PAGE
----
Health Technologies

Train, retain, reform – NHS England’s Workforce Plan published – htn

  • Train: to significantly increase education and training, as well as increasing apprenticeships and alternative routes into professional roles, to deliver more doctors and dentists, more nurses and midwives, and more of other professional groups, including new roles designed to better meet the changing needs of patients and support the ongoing transformation of care.
  • Retain: ensuring more staff stay within the health service by better supporting people throughout their careers, supporting flexible working in ways that suit staff and patients, and continuing to improve the culture and leadership across NHS organisations.
  • Reform: improving productivity by working and training in different ways, building broader teams with flexible skills, changing education and training to deliver more staff in roles and services where they are needed most, and ensuring staff have the right skills to take advantage of new technology that frees up clinicians’ time to care, increases flexibility in deployment, and provides the care patients need more effectively and efficiently.

A key theme in the plan is to capitalise on developments in science, research, technology, digital and data. It notes the requirement to “build digital skills and capabilities and change ways of working” and adds “to meet the changing healthcare needs of the population in a cost-effective way, the NHS workforce will need to take full advantage of digital and technological innovations”. It states that “widespread safe, effective and ethical adoption of these innovations will be one of the most important ways of delivering the stretching productivity ambitions in this plan”.

With investment, education and recruitment highlighted as key areas, the plan notes that action is required for “improving culture and retention, training the workforce differently, evolving the skills mix and delivering productivity”. Here, it states this “ambition requires a combination of delivering care closer to home while avoiding costly admissions, achieving operational excellence, reducing administrative burden through better technology and infrastructure, and capturing the benefits appropriately in productivity measurement.”

To achieve this productivity ambition, the plans says it “will require continued and sustained investment in the NHS infrastructure, a significant increase in funding for technology and innovation, and the delivery of the broader proposals in this plan.”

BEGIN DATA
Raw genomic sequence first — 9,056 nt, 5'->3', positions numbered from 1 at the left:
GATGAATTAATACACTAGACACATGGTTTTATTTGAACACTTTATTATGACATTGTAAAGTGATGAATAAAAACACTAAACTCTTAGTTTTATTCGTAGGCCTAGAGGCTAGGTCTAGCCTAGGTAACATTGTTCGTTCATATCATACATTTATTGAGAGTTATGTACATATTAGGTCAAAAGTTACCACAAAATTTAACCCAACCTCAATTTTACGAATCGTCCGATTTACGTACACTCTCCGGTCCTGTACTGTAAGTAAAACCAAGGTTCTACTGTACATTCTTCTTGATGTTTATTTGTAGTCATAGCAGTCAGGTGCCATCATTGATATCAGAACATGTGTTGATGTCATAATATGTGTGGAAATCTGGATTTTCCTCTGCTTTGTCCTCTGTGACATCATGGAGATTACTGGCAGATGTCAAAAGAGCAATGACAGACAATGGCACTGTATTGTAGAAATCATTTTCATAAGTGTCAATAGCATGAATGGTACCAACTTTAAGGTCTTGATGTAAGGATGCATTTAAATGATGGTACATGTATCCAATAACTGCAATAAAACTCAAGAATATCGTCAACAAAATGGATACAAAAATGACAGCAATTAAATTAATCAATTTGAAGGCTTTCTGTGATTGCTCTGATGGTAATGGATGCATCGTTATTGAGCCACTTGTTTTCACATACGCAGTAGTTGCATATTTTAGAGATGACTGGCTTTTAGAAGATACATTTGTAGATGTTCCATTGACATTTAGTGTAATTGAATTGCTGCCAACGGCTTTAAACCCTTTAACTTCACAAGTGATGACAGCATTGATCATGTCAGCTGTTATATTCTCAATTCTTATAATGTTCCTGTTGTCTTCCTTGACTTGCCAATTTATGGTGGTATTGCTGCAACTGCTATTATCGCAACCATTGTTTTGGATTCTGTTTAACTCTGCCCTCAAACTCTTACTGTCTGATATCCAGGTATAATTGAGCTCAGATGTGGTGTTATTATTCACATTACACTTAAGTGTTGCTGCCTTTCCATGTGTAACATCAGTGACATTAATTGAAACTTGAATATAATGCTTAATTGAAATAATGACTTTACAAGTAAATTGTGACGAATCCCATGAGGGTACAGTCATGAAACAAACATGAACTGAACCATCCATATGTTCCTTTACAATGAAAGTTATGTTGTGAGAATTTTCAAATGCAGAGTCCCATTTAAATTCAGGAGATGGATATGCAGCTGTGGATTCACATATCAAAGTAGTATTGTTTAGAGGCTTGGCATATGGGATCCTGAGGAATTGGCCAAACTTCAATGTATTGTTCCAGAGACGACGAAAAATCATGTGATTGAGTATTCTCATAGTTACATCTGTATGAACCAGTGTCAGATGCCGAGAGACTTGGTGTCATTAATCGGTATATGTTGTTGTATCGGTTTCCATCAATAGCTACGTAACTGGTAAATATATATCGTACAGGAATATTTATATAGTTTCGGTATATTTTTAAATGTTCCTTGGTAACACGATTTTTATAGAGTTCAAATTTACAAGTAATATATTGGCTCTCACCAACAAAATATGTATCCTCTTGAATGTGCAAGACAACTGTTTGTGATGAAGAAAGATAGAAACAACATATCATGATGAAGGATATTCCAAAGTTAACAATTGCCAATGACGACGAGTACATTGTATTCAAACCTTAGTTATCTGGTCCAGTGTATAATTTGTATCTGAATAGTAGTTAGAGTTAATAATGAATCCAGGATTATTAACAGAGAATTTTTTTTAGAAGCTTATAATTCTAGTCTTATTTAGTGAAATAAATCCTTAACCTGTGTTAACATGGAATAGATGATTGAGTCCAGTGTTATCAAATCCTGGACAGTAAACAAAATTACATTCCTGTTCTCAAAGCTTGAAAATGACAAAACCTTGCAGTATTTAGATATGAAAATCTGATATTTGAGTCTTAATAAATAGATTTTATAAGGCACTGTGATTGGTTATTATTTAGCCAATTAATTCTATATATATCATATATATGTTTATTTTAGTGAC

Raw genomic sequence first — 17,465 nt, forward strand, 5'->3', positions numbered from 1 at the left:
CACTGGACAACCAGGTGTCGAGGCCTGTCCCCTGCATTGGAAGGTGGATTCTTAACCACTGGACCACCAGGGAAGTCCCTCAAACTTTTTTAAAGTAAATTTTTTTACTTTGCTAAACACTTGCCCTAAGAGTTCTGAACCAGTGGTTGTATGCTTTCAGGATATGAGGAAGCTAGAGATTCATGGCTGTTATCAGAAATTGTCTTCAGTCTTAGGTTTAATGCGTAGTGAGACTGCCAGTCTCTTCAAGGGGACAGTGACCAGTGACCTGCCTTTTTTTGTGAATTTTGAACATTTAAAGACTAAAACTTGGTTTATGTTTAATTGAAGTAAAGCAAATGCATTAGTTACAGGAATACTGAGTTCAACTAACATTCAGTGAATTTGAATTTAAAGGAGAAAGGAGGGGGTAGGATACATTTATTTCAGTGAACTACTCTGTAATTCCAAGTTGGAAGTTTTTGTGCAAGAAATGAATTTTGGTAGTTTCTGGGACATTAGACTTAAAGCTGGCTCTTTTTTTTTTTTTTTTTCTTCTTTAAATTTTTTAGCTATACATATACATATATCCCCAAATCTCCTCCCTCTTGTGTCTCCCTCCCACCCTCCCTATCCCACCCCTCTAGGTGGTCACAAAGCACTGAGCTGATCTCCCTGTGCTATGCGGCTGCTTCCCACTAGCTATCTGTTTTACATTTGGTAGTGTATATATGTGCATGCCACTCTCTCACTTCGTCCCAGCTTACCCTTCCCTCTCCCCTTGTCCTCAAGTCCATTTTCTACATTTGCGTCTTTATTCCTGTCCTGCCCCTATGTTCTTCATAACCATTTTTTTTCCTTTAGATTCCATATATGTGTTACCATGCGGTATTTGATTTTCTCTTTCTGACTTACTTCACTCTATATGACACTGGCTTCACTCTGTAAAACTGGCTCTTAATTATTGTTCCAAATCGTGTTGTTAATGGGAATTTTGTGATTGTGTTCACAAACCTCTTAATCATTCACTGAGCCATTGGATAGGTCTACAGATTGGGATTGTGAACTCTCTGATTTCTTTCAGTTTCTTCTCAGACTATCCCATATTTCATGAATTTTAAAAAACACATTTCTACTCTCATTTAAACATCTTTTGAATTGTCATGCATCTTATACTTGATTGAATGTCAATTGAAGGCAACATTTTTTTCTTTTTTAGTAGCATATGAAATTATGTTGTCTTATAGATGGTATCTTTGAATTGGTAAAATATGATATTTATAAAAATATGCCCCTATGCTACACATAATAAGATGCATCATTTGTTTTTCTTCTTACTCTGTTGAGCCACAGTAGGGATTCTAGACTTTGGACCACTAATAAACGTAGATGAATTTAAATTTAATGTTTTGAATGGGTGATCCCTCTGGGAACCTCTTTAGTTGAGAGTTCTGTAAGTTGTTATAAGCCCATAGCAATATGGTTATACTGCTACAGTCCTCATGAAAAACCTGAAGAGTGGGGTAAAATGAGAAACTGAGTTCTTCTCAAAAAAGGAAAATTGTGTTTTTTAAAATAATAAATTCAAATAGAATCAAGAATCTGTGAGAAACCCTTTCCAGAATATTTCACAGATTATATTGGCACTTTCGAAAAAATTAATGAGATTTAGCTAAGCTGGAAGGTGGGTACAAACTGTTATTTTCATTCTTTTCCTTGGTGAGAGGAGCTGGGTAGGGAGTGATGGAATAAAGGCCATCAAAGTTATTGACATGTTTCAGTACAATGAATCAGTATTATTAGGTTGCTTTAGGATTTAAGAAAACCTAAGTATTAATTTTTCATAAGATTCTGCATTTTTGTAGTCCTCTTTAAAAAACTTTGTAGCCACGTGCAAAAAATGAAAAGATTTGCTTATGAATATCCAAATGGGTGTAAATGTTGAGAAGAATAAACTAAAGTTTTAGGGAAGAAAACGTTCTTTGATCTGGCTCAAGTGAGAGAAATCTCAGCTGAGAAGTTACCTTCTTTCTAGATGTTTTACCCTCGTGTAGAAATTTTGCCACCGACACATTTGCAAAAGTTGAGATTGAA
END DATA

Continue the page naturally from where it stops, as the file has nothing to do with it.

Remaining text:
It goes on to highlight the role of different aspects of health tech, including the NHS AI Lab, which is supporting 86 projects at the moment across 99 hospitals, showing promising results. It notes the impact AI could have in the short and longer term, where AI could be used for predictive health analytics, patient triage and preventive healthcare. It also pays reference to the potential of foundational AI models such as “generative AI or large language models, which can understand and produce an image, text and audio”, and “are predicted to transform work across all sectors”.

NHS England notes a number of actions to achieve improvements with AI, including:

  • Reviewing initial evaluations from the AI Award – to be completed by the end of 2024.
  • Supporting the government’s Foundation Model Taskforce, which is set to support the next generation of AI, to support and optimise implementation across the NHS.
  • Ongoing investment in the Fellows in Clinical Artificial Intelligence programme.
  • Building the workforce’s confidence in AI, by establishing governance and robust implementation of AI technologies and driving AI-related education training including fundamentals for the full workforce and advanced training where it is required.
  • Leading workforce development in AI and digital healthcare technologies as informed by the AI and Digital Healthcare Technologies Capability framework.
  • Developing understanding of the implications for the workforce and working with partners, including royal colleges, to plan for these – including considerations for specialist roles and teams as well as the wider workforce – and on system efficiencies, as technology continues to develop.

The next area of focus is administrative functions, and the opportunity for using AI and speech recognition, where it highlights an example in general practice where 44% of administrative work could be automated. Here, the plan also covers the use of robotic process automation to automate back-office tasks in the NHS, and states: “All 42 ICSs now use RPA, including 38% of community or mental health trusts and 61% of acute trusts, but there are opportunities for further uptake”. Here it projects that: “If all trusts implemented processes that have been ‘time validated’, this could save more than 7.2 million hours annually, equivalent to over 965,000 working days released. Over the next 10 years, this could be nearer 22 million hours saved, equivalent to more than 2.9 million working days released”.



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